When Good Pipes Go Bad

When Good Pipes Go Bad

A neglected plumbing system is a ticking time bomb

As buildings age, building components need to be replaced, some more regularly than others. The best property managers know what these elements are, and they plan for and, more importantly, communicate regarding their replacement well in advance so building owners can budget and be prepared.

Unfortunately, many building components are hidden and, therefore, easily overlooked. Some managers and owners operate under the false assumption that certain parts of a building are meant to last the lifetime of the building. This is simply not the case, especially with plumbing.

When Good Pipes Go Bad

Given the nature of flooding from ongoing leaks and their potential damage to a building’s structure and the property of residents, plumbing issues (defective or age-related) can be some of the worst a property can experience. Other interior wall systems (i.e., electrical wiring, or HVAC ducts) tend to have longer lifespans than plumbing, and they fail less often and less spectacularly. It’s one thing to have your lights not turn on when you flick a switch, but having water flowing all over your furniture represents a different level of urgency and crisis.

As such, it’s critical for building owners and property managers to inspect their pipes regularly. A small leak or drain stoppage is the first warning sign, but as leaks or stoppages begin to occur regularly, it’s a good indication that there is a more systemic problem. While repiping a building is not inexpensive, it can be far less costly and impactful than you might think. And it certainly beats the alternatives of losing insurance coverage or severe property damage as a result of a major flood.

Know Your Piping Systems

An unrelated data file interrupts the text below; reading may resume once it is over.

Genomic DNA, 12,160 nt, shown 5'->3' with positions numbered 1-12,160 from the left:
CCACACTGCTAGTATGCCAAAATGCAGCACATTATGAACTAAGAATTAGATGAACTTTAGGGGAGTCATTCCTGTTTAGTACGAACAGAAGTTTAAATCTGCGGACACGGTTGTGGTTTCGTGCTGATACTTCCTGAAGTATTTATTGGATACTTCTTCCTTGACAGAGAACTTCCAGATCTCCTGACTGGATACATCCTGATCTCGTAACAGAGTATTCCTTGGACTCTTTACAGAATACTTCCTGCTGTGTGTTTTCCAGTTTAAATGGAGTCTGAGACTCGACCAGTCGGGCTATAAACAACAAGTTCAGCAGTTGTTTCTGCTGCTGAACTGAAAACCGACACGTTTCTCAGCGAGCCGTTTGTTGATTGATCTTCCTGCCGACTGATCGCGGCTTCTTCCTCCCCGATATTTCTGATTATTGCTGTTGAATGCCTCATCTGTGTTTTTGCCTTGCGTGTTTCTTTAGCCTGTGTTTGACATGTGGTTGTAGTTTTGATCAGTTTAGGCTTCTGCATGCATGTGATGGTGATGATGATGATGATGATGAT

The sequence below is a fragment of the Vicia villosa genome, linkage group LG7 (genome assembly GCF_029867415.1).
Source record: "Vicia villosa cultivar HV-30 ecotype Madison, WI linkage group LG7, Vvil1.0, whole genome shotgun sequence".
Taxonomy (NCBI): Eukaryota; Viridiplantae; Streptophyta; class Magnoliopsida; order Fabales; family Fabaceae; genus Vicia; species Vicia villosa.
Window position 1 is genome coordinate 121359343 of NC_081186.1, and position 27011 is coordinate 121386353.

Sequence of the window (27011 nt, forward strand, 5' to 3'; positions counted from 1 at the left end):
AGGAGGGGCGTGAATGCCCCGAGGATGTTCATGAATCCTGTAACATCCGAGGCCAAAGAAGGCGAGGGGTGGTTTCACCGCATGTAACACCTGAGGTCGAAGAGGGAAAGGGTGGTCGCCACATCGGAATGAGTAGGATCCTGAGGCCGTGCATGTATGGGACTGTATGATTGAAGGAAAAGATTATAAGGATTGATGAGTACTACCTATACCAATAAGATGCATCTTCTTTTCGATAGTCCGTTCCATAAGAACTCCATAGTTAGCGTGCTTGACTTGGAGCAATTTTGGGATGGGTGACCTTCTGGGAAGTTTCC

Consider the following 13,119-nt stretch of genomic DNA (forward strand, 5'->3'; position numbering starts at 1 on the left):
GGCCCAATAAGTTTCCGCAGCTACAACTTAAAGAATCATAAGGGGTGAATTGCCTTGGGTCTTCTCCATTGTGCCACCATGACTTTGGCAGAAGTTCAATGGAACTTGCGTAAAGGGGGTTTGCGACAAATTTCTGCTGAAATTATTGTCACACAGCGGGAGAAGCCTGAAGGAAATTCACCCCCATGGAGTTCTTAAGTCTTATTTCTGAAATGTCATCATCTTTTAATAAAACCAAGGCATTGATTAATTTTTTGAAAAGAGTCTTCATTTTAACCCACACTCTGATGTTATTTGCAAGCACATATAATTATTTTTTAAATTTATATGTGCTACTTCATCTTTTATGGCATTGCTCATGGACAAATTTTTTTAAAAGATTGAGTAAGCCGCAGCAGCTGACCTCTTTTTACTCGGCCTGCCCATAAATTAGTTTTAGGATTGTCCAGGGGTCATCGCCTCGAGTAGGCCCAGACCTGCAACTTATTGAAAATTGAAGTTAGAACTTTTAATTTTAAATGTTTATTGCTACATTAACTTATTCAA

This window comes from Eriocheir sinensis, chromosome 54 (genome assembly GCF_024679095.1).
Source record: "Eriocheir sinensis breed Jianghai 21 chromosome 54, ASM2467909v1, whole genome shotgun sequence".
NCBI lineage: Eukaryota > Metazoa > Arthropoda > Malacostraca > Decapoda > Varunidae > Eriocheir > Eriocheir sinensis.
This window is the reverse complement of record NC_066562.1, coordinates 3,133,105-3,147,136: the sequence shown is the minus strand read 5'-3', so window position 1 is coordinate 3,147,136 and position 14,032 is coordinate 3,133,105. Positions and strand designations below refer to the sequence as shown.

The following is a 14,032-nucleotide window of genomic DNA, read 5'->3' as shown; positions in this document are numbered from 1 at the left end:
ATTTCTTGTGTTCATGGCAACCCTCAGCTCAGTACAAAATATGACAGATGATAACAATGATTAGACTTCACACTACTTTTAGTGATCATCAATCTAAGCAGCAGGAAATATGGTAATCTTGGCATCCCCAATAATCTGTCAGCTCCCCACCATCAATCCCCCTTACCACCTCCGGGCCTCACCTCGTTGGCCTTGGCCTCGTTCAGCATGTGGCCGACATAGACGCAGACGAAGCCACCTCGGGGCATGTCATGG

Most buildings have several different piping systems that should be inspected on a regular basis to ensure they’re in proper working condition and not showing any dangerous signs of aging. These piping systems include the water supply piping that brings clean, potable water into the building, the corresponding waste lines that take used water (and waste) out of the building, the closed-loop systems (i.e., HVAC piping) and other systems such as fire sprinklers. Some buildings even employ custom systems such as rooftop water heating pipes for heating pools in warmer climates.

These systems are frequently comprised of one or more different types of pipe, which range from metals such as copper, steel and cast iron to a variety of plastics. The lifespan of each material varies considerably and is highly dependent on local water chemistry and climate. In some regions, copper pipes can last a century or more, while in others they start to show pitting and pinhole leaks within 10 years or less. The same is true for plastics. While many of today’s modern materials have excellent warranties, many of the older products, like polybutylene, have failed or been replaced under class-action lawsuits. Knowing what’s in your building, when it was installed and how well it is aging are critical points in evaluating the length of time you may have before needing to repair or replace your pipes.

Documenting Potential Risks

Log your leaks before any significant problems occur. Sudden changes in water pressure, discolored water, or small leaks are early indicators of potentially more pressing issues. While a small pinhole fixed with a piece of foam and clamp may seem like a five-minute fix, it is almost always an indication of a more significant problem. Repeated repairs like this mean that a more substantial leak is right around the corner.

Visible signs of corrosion, such as changes in water color, oxidization of metal pipes, or a metallic taste, are equally important indicators. Track all complaints about the water and your leak/stoppage history in a journal and inspect any visible pipes regularly. One rule of thumb is that if pipes you can see look bad, they probably also look bad behind closed walls.

If water-related complaints, leaks, and other problems become more frequent, it’s time for a professional inspection. Take a proactive approach. If too many insurance claims are filed for plumbing leaks, your insurance company might send its inspector. At that point, it may be too late to avoid losing coverage. An inspection by an engineer, a construction manager, or a plumbing company experienced in the piping renovation of occupied properties can provide documentation of your piping issues and make recommendations for remediation or replacement.

If your building is experiencing repetitive piping problems, call us today for a free replacement evaluation.